The Univeristy of Melbourne The Royal Melbourne Hopspital

A joint venture between The University of Melbourne and The Royal Melbourne Hospital


Research Projects

Project: Integrative infectious disease phylodynamics

Davies Group

Recent advances in sequencing technologies have dramatically increased the amount of genome data available for many organisms. Because many microbial pathogens, such as viruses and bacteria, such genome data are informative about their transmission dynamics, a field known as infectious disease phylodynamics. A key challenge in phylodynamics is coupling genome sequence data with other sources of information, such as epidemiology, drug resistance profiles, and geographic location. Ideally, these different sources of information will improve the range of inferences in phylodynamics. These inferences are particularly important for genome surveillance initiatives, where genome sequences and associated metadata are routinely generated to understand the evolution of infectious pathogens in near-real time.

This project has two broad aims; (i) to develop Bayesian hierarchical models to integrate different types of data in phylodynamic analyses, and (ii) to leverage these frameworks for genome surveillance where computational speed and assessing statistical power are essential. This project has a strong methodological component, but it will capitalise on existing data of influenza viruses, HIV, and outbreak-causing bacteria generated at the Doherty Institute and through a network of external collaborators (University of Sydney and University of New South Wales). There are ample opportunities with international collaborators (ETH Zurich, Institut Pasteur and University of Auckland), including leading developers of Bayesian phylogenetic methods, such as BEAST. A good understanding of phylogenetics and Bayesian statistics is essential, and programming skills in at least one scripting language (e.g. R or Python) are highly desirable. There are opportunities for a PhD stipend or top-up for highly motivated candidates.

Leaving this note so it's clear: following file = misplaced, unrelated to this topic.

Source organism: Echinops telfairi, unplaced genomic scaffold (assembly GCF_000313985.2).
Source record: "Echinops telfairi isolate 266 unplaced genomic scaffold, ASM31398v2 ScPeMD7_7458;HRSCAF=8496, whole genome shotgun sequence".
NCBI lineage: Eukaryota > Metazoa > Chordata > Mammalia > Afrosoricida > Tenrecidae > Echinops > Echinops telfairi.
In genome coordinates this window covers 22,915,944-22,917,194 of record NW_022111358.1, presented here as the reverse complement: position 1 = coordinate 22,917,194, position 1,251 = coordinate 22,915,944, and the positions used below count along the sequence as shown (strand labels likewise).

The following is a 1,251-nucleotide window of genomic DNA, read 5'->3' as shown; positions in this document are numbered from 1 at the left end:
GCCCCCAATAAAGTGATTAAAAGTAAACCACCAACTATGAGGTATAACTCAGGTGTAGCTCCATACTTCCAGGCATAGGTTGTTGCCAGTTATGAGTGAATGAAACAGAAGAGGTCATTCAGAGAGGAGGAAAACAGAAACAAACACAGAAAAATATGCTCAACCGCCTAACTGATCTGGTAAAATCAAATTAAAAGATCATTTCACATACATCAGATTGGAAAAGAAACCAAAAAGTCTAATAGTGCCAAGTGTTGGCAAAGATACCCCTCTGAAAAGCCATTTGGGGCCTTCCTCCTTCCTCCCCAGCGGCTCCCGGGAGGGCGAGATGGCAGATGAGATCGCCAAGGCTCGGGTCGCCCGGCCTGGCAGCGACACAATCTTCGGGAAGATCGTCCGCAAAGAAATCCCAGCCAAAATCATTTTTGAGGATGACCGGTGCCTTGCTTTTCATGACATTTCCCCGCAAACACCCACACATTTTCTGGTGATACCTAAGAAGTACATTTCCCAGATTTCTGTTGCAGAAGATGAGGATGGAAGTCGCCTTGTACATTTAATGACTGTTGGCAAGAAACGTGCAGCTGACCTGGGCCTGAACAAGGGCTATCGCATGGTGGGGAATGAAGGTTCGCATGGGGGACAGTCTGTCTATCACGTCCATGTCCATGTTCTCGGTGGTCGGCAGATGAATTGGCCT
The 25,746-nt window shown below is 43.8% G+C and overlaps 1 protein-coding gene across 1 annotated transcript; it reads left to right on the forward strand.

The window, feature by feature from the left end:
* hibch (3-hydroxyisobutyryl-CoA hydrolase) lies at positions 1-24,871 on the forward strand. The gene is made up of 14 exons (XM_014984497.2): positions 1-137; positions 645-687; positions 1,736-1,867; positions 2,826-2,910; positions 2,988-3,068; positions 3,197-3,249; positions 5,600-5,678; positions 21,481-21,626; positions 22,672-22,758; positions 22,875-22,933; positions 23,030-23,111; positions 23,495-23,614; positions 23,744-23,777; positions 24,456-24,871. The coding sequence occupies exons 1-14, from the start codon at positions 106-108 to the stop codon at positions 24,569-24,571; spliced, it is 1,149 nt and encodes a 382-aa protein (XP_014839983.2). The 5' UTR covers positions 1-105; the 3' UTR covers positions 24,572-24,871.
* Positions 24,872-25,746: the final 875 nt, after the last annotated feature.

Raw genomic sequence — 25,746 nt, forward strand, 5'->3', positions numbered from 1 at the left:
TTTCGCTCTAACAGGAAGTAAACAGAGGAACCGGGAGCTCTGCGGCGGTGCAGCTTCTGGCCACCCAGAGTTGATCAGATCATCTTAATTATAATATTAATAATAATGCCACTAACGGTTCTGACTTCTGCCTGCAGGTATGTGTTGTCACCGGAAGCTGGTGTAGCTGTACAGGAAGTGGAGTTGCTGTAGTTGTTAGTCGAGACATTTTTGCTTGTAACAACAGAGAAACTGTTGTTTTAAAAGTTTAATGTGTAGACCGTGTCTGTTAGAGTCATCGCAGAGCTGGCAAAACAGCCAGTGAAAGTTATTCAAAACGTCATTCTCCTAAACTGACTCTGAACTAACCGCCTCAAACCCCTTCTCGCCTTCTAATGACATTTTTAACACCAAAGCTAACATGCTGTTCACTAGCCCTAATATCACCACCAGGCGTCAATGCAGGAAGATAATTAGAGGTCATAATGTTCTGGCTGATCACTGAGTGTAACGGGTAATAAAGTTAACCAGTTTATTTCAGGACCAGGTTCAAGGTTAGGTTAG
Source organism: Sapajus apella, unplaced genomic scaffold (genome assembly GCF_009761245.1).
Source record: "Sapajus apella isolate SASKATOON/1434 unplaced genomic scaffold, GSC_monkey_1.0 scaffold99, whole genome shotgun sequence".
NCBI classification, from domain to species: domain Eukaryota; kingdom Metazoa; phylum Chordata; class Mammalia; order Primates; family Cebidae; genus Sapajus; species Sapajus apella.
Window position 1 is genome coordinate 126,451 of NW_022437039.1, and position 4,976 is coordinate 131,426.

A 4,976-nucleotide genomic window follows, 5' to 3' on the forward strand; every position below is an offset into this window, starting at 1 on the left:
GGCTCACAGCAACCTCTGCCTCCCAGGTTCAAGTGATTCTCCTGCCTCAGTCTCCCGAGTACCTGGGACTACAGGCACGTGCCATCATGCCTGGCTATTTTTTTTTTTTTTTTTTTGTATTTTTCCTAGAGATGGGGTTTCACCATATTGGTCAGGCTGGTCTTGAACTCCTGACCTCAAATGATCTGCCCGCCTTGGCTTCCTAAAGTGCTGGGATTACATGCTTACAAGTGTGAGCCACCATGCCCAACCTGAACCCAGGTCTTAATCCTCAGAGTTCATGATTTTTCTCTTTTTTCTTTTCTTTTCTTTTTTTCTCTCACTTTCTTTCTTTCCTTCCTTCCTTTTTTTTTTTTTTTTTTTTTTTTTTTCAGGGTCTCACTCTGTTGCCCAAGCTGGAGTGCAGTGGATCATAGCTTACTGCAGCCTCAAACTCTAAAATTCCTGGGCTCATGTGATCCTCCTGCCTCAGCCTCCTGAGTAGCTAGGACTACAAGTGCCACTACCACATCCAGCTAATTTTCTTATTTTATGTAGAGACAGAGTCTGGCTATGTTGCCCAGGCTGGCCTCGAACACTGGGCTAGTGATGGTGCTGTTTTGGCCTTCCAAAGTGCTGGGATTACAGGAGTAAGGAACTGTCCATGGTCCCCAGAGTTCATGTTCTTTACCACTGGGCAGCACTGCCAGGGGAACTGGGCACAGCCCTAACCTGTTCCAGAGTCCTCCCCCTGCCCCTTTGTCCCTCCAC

Contact project supervisor for further
information and application enquiries

Project Supervisor

Dr Sebastian Duchene

Project availability

Davies Group

[email protected]

3 vacancies

Antimicrobial Resistance and Healthcare Associated Infections
Host Pathogens Interactions
Cross Cutting Disciplines
Discovery Research
Indigenous Health
Public Health

The Davies group aims to apply genome sequencing methodologies and bioinformatics approaches to understand the evolution and transmission of bacterial pathogens. This knowledge can help facilitate a global understanding of pathogen evolution, in addition to informing public health intervention to reduce the disease burden associated with bacterial pathogens. Current projects address key research questions such as: is there a genetic difference between strains causing different disease manifestations? What is driving the emergence and dissemination of bacterial pathogens? Do host immune factors govern disease severity? Our research closely aligns with key international collaborators including the Wellcome Trust Sanger Institute in the United Kingdom.